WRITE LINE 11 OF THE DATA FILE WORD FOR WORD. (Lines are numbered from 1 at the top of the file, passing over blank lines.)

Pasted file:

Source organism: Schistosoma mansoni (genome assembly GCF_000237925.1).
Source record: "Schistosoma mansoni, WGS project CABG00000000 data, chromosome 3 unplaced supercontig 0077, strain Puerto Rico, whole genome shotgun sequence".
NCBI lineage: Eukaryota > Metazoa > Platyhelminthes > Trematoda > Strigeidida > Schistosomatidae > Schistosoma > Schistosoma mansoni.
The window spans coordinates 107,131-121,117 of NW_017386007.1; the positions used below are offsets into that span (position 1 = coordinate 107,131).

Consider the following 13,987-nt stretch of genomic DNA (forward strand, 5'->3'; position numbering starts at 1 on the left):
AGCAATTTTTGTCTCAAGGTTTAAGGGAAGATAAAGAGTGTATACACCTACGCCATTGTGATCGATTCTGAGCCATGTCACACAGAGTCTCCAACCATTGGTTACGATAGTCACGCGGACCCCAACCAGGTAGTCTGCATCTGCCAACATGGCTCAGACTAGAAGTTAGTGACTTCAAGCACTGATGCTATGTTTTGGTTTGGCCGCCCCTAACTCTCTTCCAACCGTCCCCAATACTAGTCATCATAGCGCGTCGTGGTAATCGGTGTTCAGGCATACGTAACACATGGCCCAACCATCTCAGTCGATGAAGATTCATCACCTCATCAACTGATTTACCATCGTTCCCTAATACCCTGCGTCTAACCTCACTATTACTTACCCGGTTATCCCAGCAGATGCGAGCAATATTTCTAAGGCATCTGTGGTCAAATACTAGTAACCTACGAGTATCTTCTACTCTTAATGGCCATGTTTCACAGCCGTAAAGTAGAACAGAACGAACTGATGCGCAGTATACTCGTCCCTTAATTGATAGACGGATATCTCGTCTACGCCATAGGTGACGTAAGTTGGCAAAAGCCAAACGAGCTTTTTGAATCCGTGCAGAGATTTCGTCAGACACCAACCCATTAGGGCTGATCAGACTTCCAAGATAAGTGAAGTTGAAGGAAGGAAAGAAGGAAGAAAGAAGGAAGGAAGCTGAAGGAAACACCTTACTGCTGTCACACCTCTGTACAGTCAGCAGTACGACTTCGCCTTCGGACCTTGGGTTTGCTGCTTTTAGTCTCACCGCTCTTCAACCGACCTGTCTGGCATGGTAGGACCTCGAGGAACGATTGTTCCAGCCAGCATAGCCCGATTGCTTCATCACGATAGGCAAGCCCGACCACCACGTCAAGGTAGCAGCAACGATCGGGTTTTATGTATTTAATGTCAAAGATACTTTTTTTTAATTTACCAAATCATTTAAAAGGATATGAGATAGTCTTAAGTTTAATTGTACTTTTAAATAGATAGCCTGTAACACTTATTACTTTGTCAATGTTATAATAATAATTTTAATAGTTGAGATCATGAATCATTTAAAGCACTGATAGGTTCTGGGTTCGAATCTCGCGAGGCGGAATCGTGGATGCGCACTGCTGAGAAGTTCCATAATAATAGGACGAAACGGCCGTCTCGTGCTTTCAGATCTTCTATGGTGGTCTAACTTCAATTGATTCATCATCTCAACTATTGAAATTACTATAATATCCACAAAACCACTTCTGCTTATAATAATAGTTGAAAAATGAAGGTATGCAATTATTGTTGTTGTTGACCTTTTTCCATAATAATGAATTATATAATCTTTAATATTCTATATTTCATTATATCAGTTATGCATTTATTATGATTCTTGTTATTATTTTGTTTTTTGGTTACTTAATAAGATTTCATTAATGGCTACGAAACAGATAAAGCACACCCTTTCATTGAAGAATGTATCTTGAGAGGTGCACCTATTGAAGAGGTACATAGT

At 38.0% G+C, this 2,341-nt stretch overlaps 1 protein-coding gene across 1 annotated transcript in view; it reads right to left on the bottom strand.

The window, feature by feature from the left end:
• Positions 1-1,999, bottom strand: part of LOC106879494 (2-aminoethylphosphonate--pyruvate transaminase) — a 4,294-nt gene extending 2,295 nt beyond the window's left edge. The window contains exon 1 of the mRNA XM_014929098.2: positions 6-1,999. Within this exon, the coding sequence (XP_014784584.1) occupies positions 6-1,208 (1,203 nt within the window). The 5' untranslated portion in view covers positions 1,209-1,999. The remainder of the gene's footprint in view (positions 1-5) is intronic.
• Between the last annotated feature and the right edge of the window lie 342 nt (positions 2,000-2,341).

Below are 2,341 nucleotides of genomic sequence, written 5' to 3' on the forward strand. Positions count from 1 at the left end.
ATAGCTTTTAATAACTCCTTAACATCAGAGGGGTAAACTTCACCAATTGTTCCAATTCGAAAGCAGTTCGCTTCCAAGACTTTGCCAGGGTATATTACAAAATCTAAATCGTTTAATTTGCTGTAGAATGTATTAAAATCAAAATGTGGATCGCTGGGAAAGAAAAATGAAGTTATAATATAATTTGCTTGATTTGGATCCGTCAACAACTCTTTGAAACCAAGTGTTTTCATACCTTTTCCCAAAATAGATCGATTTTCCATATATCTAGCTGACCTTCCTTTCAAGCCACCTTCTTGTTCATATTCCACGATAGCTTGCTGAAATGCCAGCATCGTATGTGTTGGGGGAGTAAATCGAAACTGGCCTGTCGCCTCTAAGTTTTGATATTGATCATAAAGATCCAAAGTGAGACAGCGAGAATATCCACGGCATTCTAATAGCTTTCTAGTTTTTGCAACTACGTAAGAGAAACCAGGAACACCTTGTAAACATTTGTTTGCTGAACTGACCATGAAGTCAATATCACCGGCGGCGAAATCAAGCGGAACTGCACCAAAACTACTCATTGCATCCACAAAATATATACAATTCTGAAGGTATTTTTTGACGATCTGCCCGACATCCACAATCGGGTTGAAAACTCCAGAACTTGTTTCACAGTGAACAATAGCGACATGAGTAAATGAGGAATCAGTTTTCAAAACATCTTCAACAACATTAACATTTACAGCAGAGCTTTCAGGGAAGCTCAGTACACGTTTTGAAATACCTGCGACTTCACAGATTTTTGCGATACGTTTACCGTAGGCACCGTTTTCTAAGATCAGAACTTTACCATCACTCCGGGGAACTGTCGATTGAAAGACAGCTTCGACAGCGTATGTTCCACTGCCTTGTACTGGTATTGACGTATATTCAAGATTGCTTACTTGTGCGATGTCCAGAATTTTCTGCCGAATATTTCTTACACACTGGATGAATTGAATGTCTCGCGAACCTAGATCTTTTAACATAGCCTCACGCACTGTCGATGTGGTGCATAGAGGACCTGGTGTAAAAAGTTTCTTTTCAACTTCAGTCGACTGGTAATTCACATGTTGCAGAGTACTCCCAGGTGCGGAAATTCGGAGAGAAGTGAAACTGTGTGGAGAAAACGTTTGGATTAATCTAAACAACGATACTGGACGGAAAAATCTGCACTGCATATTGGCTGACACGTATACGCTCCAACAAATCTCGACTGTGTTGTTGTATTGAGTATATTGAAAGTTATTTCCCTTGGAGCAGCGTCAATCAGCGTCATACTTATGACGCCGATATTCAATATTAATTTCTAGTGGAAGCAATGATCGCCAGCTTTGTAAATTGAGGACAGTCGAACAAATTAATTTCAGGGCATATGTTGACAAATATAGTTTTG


Below are 2,341 nucleotides of genomic sequence, written 5' to 3' on the forward strand. Positions count from 1 at the left end.